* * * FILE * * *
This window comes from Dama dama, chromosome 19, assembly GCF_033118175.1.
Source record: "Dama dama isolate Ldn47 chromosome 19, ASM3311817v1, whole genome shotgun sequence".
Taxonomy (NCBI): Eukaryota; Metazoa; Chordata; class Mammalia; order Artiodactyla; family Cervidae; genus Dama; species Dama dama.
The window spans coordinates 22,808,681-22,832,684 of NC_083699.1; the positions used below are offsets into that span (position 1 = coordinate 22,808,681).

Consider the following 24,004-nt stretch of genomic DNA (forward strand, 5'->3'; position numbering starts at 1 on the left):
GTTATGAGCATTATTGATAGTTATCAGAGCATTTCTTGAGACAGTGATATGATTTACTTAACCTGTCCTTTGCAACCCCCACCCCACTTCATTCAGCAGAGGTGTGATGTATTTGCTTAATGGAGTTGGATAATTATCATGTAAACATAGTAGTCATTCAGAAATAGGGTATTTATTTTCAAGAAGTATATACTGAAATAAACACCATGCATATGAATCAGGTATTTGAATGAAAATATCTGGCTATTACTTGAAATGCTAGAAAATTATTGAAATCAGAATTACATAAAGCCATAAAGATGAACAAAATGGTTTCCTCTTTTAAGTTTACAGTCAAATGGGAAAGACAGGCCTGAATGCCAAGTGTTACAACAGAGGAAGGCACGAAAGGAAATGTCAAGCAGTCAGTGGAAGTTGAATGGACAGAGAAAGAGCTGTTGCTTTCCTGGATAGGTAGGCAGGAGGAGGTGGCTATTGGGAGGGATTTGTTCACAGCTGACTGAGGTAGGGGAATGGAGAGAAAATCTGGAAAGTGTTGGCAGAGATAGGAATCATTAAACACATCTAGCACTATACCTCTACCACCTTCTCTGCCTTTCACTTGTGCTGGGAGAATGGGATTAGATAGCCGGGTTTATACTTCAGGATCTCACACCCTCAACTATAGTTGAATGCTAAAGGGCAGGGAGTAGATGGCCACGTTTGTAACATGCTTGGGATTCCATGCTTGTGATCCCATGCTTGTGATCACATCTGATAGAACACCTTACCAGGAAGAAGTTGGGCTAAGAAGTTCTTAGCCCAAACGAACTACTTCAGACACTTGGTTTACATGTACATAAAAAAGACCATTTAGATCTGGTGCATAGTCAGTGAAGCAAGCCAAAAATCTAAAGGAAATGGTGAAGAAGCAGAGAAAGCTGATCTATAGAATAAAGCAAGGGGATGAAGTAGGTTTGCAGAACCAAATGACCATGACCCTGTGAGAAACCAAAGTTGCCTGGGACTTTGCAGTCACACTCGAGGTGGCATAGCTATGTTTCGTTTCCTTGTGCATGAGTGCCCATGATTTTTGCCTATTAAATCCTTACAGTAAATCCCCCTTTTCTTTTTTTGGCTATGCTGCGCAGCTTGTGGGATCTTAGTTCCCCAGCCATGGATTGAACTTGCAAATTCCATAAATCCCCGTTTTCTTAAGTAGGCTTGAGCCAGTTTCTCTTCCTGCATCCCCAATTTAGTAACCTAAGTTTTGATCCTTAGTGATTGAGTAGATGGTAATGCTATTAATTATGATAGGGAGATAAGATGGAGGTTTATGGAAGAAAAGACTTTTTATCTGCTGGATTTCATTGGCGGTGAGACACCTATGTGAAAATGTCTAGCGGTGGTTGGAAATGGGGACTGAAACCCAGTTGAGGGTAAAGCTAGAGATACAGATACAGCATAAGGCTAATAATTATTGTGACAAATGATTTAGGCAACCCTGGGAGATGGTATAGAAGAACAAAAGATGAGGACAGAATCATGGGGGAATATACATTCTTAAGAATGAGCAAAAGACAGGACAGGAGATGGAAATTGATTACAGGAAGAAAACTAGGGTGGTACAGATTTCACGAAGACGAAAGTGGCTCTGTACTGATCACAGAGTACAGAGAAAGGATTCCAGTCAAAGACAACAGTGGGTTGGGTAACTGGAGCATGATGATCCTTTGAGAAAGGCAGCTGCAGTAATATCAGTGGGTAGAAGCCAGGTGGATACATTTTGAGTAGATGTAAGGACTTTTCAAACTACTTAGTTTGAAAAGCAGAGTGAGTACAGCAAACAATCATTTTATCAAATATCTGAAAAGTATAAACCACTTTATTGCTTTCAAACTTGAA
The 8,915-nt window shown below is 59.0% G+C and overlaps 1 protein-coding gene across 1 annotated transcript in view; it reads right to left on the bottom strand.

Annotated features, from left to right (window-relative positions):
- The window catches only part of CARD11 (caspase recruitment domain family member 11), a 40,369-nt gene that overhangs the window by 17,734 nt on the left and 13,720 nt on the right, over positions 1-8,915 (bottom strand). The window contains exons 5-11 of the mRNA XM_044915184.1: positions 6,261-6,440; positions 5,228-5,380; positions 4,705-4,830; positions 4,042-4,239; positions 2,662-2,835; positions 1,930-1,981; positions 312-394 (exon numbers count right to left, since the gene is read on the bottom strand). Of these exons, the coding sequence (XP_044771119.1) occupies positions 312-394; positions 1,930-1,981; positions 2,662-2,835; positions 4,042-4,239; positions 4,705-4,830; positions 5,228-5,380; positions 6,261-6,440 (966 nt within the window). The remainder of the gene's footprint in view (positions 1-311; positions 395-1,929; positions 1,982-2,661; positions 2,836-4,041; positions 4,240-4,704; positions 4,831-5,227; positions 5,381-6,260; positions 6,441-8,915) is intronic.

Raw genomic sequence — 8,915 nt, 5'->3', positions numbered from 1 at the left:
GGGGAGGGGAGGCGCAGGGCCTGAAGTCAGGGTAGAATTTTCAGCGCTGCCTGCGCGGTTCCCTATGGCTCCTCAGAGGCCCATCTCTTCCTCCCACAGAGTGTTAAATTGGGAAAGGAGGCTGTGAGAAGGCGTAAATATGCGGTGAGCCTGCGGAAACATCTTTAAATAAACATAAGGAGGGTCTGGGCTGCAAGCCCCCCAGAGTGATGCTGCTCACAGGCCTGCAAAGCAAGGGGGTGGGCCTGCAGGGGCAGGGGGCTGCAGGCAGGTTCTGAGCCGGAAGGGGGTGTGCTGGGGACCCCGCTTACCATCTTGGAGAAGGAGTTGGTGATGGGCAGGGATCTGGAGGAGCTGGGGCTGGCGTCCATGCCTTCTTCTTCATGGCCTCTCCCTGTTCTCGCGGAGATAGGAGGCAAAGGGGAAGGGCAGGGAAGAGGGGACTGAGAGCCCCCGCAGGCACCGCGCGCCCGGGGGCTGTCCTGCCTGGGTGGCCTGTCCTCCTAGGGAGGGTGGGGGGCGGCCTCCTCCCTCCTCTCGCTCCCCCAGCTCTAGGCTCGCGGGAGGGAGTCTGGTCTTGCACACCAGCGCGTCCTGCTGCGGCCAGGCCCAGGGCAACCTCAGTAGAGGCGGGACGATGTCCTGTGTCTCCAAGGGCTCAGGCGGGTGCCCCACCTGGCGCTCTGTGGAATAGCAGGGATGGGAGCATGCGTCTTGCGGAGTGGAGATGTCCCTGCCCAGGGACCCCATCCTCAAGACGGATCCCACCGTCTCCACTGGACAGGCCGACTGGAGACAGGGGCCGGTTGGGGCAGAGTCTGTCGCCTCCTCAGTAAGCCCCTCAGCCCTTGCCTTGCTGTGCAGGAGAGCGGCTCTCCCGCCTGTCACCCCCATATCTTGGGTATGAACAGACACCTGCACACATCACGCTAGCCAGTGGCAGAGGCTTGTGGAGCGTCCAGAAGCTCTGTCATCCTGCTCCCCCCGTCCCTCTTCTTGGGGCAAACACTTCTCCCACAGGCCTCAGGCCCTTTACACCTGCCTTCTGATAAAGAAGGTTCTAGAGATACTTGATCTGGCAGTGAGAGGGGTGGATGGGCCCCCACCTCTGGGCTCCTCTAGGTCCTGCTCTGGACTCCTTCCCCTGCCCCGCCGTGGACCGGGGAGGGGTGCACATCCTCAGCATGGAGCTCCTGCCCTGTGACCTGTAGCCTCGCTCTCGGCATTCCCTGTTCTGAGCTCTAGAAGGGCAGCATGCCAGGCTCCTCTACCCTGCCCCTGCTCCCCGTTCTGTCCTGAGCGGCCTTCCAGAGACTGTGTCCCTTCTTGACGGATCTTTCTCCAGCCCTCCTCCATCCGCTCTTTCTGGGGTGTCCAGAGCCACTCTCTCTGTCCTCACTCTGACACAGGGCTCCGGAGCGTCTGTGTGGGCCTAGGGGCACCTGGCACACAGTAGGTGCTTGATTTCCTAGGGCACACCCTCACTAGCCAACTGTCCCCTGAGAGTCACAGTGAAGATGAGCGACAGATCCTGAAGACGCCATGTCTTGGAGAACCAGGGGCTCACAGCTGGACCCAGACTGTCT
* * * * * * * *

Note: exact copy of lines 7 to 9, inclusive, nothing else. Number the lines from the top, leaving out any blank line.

The 8,915-nt window shown below is 59.0% G+C and overlaps 1 protein-coding gene across 1 annotated transcript in view; it reads right to left on the bottom strand.

Annotated features, from left to right (window-relative positions):
- The window catches only part of CARD11 (caspase recruitment domain family member 11), a 40,369-nt gene that overhangs the window by 17,734 nt on the left and 13,720 nt on the right, over positions 1-8,915 (bottom strand). The window contains exons 5-11 of the mRNA XM_044915184.1: positions 6,261-6,440; positions 5,228-5,380; positions 4,705-4,830; positions 4,042-4,239; positions 2,662-2,835; positions 1,930-1,981; positions 312-394 (exon numbers count right to left, since the gene is read on the bottom strand). Of these exons, the coding sequence (XP_044771119.1) occupies positions 312-394; positions 1,930-1,981; positions 2,662-2,835; positions 4,042-4,239; positions 4,705-4,830; positions 5,228-5,380; positions 6,261-6,440 (966 nt within the window). The remainder of the gene's footprint in view (positions 1-311; positions 395-1,929; positions 1,982-2,661; positions 2,836-4,041; positions 4,240-4,704; positions 4,831-5,227; positions 5,381-6,260; positions 6,441-8,915) is intronic.